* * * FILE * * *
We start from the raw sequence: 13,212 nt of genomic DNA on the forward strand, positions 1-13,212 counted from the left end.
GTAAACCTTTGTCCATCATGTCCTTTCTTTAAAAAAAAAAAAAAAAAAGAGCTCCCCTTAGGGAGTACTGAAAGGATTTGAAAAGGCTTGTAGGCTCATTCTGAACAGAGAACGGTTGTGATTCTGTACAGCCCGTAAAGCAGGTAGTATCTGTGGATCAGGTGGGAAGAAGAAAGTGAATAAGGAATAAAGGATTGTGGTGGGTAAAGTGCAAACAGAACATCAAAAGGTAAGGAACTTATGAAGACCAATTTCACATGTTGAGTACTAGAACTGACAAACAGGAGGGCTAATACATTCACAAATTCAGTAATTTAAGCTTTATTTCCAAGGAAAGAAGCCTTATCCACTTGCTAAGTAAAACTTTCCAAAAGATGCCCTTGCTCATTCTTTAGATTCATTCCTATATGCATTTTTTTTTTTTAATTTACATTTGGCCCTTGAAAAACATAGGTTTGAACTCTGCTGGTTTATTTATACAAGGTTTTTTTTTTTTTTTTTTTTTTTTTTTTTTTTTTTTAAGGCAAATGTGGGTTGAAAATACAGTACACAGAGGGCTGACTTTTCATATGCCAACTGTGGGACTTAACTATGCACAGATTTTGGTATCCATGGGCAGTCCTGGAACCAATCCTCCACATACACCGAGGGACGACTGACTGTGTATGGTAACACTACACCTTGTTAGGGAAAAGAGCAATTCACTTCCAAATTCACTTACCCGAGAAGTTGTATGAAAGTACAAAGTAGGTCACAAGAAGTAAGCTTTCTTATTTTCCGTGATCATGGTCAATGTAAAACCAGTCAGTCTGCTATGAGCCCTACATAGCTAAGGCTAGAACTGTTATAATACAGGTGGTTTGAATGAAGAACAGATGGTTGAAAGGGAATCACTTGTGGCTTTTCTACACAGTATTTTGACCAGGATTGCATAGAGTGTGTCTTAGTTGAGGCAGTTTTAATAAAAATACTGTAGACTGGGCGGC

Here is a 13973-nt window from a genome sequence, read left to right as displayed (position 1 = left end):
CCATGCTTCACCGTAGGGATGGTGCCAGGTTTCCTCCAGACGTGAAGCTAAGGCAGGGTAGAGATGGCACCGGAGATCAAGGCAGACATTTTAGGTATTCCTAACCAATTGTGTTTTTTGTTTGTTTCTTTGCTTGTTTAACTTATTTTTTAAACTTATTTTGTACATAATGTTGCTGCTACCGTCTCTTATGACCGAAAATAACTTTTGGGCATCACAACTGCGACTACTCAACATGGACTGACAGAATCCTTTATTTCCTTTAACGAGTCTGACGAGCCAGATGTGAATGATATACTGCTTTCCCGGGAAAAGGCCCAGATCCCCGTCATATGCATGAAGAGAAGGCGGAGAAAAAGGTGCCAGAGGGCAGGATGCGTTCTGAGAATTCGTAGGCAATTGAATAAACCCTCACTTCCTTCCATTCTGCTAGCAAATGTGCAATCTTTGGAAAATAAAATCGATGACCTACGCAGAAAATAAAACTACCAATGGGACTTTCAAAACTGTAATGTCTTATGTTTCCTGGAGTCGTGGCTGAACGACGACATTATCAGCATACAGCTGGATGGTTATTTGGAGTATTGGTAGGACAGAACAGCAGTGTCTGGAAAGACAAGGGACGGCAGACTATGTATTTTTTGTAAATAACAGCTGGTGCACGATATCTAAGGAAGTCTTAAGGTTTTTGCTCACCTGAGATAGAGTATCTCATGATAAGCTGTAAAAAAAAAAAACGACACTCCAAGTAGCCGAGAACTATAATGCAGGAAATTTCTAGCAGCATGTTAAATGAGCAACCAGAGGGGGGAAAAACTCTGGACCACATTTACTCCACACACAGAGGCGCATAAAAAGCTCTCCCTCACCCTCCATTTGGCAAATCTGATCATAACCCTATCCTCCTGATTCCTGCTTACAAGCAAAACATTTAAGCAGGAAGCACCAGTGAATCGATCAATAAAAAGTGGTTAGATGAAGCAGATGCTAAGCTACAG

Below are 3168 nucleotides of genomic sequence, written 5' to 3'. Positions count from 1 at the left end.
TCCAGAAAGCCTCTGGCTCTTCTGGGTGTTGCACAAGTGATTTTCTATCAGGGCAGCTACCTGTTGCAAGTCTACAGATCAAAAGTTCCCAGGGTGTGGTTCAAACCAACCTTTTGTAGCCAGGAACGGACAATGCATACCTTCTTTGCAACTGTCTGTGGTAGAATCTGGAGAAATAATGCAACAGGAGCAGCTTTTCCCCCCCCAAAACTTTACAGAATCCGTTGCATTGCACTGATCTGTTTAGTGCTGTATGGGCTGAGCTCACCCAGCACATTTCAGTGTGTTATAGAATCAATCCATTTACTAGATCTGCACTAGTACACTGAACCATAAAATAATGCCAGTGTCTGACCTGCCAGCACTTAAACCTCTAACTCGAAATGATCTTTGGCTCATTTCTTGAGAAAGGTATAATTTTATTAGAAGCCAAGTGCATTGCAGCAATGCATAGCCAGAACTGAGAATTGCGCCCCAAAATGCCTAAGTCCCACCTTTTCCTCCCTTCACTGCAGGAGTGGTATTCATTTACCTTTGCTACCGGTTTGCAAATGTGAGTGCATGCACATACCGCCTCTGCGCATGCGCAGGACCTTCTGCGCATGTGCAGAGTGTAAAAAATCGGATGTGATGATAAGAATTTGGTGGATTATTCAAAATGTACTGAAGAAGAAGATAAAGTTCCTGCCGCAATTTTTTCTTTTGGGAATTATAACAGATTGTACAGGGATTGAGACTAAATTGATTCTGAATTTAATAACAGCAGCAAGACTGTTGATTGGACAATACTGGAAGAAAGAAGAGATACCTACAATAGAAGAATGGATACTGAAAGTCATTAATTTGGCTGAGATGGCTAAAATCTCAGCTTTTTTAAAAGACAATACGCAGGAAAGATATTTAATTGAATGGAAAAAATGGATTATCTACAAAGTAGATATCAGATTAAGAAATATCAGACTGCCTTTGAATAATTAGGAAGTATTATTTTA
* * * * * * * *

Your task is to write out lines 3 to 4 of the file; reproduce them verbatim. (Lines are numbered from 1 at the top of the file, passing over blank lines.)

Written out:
Here is a 13973-nt window from a genome sequence, read left to right as displayed (position 1 = left end):
CCATGCTTCACCGTAGGGATGGTGCCAGGTTTCCTCCAGACGTGAAGCTAAGGCAGGGTAGAGATGGCACCGGAGATCAAGGCAGACATTTTAGGTATTCCTAACCAATTGTGTTTTTTGTTTGTTTCTTTGCTTGTTTAACTTATTTTTTAAACTTATTTTGTACATAATGTTGCTGCTACCGTCTCTTATGACCGAAAATAACTTTTGGGCATCACAACTGCGACTACTCAACATGGACTGACAGAATCCTTTATTTCCTTTAACGAGTCTGACGAGCCAGATGTGAATGATATACTGCTTTCCCGGGAAAAGGCCCAGATCCCCGTCATATGCATGAAGAGAAGGCGGAGAAAAAGGTGCCAGAGGGCAGGATGCGTTCTGAGAATTCGTAGGCAATTGAATAAACCCTCACTTCCTTCCATTCTGCTAGCAAATGTGCAATCTTTGGAAAATAAAATCGATGACCTACGCAGAAAATAAAACTACCAATGGGACTTTCAAAACTGTAATGTCTTATGTTTCCTGGAGTCGTGGCTGAACGACGACATTATCAGCATACAGCTGGATGGTTATTTGGAGTATTGGTAGGACAGAACAGCAGTGTCTGGAAAGACAAGGGACGGCAGACTATGTATTTTTTGTAAATAACAGCTGGTGCACGATATCTAAGGAAGTCTTAAGGTTTTTGCTCACCTGAGATAGAGTATCTCATGATAAGCTGTAAAAAAAAAAAACGACACTCCAAGTAGCCGAGAACTATAATGCAGGAAATTTCTAGCAGCATGTTAAATGAGCAACCAGAGGGGGGAAAAACTCTGGACCACATTTACTCCACACACAGAGGCGCATAAAAAGCTCTCCCTCACCCTCCATTTGGCAAATCTGATCATAACCCTATCCTCCTGATTCCTGCTTACAAGCAAAACATTTAAGCAGGAAGCACCAGTGAATCGATCAATAAAAAGTGGTTAGATGAAGCAGATGCTAAGCTACAG